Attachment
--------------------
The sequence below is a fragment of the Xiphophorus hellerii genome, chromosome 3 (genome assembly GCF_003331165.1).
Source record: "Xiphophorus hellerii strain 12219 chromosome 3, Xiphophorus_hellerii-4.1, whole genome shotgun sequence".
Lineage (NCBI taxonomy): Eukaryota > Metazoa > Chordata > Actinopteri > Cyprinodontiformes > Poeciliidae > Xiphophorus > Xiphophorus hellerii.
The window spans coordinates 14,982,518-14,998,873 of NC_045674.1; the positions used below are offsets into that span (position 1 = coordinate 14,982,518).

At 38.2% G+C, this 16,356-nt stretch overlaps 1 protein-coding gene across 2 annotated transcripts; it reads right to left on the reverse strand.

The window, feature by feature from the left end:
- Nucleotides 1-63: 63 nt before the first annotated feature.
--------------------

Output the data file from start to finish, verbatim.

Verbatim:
The sequence below is a fragment of the Xiphophorus hellerii genome, chromosome 3 (genome assembly GCF_003331165.1).
Source record: "Xiphophorus hellerii strain 12219 chromosome 3, Xiphophorus_hellerii-4.1, whole genome shotgun sequence".
Lineage (NCBI taxonomy): Eukaryota > Metazoa > Chordata > Actinopteri > Cyprinodontiformes > Poeciliidae > Xiphophorus > Xiphophorus hellerii.
The window spans coordinates 14,982,518-14,998,873 of NC_045674.1; the positions used below are offsets into that span (position 1 = coordinate 14,982,518).

At 38.2% G+C, this 16,356-nt stretch overlaps 1 protein-coding gene across 2 annotated transcripts; it reads right to left on the reverse strand.

The window, feature by feature from the left end:
- Nucleotides 1-63: 63 nt before the first annotated feature.